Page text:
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How cyber attackers ‘cash out’ following large-scale heists

How cyber attackers ‘cash out’ following large-scale heists

Cyber Security,
2 September 2020

By illuminating the final stage in the money laundering process, BAE Systems & SWIFT report supports efforts by banks to prevent, detect and respond to cyber-attacks

SWIFT and BAE Systems Applied Intelligence have published ‘Follow the Money’, a new report that describes the complex web of money mules, front companies and cryptocurrencies that criminals use to siphon funds from the financial system after a cyber-attack.

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SWIFT and BAE Systems - Follow the Money

SWIFT commissioned BAE Systems to investigate this element of the money laundering process as part of its Customer Security Programme (CSP). The CSP continually helps the financial community to strengthen its cyber defences through a range of measures including mandatory controls, intelligence sharing and thought leadership.

The report highlights the ingenuity of money laundering tactics to obtain liquid financial assets and avoid any subsequent tracing of the funds. For instance, cyber criminals often recruit unsuspecting job seekers to serve as money mules that extract funds by placing legitimate sounding job advertisements, complete with references to the organisation’s diversity and inclusion commitments. They use insiders at financial institutions to evade or undermine the scrutiny of compliance teams carrying out know-your-customer (KYC) and due diligence checks on new account openings. And they convert stolen funds into assets such as property and jewellery which are likely to hold their value and less likely to attract the attention of law enforcement.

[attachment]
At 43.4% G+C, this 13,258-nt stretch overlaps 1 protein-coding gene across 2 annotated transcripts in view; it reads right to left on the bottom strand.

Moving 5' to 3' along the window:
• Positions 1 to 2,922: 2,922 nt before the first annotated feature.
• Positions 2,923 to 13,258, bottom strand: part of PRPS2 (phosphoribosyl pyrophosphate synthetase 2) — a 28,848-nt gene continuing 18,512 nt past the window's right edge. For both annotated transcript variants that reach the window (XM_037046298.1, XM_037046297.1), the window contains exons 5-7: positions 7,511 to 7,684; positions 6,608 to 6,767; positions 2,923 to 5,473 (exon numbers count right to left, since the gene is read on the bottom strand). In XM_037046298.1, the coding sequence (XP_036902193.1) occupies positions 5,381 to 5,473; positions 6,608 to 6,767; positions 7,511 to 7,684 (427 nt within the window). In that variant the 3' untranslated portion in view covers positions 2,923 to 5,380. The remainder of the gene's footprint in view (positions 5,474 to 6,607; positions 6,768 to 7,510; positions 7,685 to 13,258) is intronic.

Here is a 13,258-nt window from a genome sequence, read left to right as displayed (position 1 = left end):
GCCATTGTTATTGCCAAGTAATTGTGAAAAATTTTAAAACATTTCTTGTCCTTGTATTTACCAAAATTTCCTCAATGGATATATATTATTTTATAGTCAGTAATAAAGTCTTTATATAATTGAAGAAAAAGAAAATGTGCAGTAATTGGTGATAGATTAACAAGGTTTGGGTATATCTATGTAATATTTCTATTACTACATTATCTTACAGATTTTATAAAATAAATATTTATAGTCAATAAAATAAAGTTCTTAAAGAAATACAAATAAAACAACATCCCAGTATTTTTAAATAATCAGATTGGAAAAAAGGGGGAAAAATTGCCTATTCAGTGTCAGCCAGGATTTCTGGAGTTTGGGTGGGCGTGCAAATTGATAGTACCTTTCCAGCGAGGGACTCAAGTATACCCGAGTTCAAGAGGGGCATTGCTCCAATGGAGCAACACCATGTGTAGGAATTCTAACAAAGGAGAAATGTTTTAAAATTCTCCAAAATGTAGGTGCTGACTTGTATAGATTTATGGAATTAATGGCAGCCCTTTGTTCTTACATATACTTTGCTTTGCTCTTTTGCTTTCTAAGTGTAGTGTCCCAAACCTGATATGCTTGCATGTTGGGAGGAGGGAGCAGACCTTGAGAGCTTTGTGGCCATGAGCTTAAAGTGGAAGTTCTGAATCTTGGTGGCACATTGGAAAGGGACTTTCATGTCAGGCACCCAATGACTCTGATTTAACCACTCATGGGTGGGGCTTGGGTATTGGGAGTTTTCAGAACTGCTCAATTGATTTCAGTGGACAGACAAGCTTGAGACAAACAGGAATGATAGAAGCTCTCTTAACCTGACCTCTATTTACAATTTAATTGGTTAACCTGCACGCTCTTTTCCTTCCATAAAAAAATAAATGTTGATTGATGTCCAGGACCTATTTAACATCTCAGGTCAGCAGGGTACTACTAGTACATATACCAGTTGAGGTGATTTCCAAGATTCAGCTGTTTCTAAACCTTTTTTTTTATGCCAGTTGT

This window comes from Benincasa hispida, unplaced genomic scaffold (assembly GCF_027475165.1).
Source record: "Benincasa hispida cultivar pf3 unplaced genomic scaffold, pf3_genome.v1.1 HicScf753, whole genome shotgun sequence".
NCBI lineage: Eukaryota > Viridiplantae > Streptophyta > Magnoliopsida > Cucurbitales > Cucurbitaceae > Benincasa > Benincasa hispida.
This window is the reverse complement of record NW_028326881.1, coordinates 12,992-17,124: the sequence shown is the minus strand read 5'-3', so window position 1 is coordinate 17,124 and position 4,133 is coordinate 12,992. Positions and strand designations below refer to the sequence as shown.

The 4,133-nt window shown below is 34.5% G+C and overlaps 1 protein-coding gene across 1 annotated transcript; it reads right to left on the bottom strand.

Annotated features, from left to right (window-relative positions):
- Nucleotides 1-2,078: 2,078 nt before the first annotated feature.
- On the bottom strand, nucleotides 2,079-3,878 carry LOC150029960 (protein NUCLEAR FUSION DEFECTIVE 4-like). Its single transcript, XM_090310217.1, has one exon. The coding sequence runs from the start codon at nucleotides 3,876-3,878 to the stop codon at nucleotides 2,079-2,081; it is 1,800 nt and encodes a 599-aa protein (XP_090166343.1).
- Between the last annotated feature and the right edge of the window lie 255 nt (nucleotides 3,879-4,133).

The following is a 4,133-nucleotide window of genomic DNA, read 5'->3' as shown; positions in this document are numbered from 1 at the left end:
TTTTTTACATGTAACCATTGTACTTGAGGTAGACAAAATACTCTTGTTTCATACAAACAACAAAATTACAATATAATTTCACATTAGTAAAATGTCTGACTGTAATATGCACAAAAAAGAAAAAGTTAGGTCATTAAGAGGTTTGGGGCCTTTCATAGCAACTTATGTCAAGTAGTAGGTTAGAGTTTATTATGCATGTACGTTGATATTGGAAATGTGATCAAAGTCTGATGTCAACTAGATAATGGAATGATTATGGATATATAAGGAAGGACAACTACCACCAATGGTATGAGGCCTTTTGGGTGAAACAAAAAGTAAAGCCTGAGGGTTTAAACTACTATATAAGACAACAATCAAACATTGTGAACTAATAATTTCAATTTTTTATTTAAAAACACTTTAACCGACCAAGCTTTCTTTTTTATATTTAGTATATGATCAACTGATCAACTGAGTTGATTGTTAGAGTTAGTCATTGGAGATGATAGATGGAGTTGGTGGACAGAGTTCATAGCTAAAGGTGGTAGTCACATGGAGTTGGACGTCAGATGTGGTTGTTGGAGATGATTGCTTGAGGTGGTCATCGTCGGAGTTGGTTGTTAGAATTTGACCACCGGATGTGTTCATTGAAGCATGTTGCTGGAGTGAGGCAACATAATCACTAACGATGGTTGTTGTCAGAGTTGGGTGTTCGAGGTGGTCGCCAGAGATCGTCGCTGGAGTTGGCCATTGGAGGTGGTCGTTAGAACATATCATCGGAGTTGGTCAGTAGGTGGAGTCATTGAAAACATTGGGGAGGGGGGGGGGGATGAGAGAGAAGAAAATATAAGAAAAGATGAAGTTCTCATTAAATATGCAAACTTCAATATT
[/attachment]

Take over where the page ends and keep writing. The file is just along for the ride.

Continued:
Although there has been much research into the methods that cybercriminals use to conduct attacks, there has been less investigation into what happens to funds once they have been stolen. The aim of this report is to illuminate the techniques used by cyber criminals to ‘cash out’ so that SWIFT’s global community of over 11,000 financial institutions, market infrastructures and corporates can better protect themselves.

Among the other findings in the report:

  • Front companies cyber criminals tend to focus on textile, garment, fishery and seafood businesses to obfuscate funds. They find it easier to operate in parts of East Asia where less stringent regulations make it easier to conduct their activities.
  • Cryptocurrencies – while the number of identified cases of money laundering through cryptocurrencies is low so far, there have been a couple of major incidents involving millions of dollars. Digital transactions are appealing because they are conducted in a peer-to-peer manner that circumvents the compliance and KYC checks conducted by banks, and often require only an e-mail address
  • Experience - The method chosen by cyber criminals to cash out and spend the stolen funds is indicative of their levels of professionalism and experience. Some inexperienced criminals have immediately made extravagant purchases drawing the attention of law enforcement agencies and leading to arrests.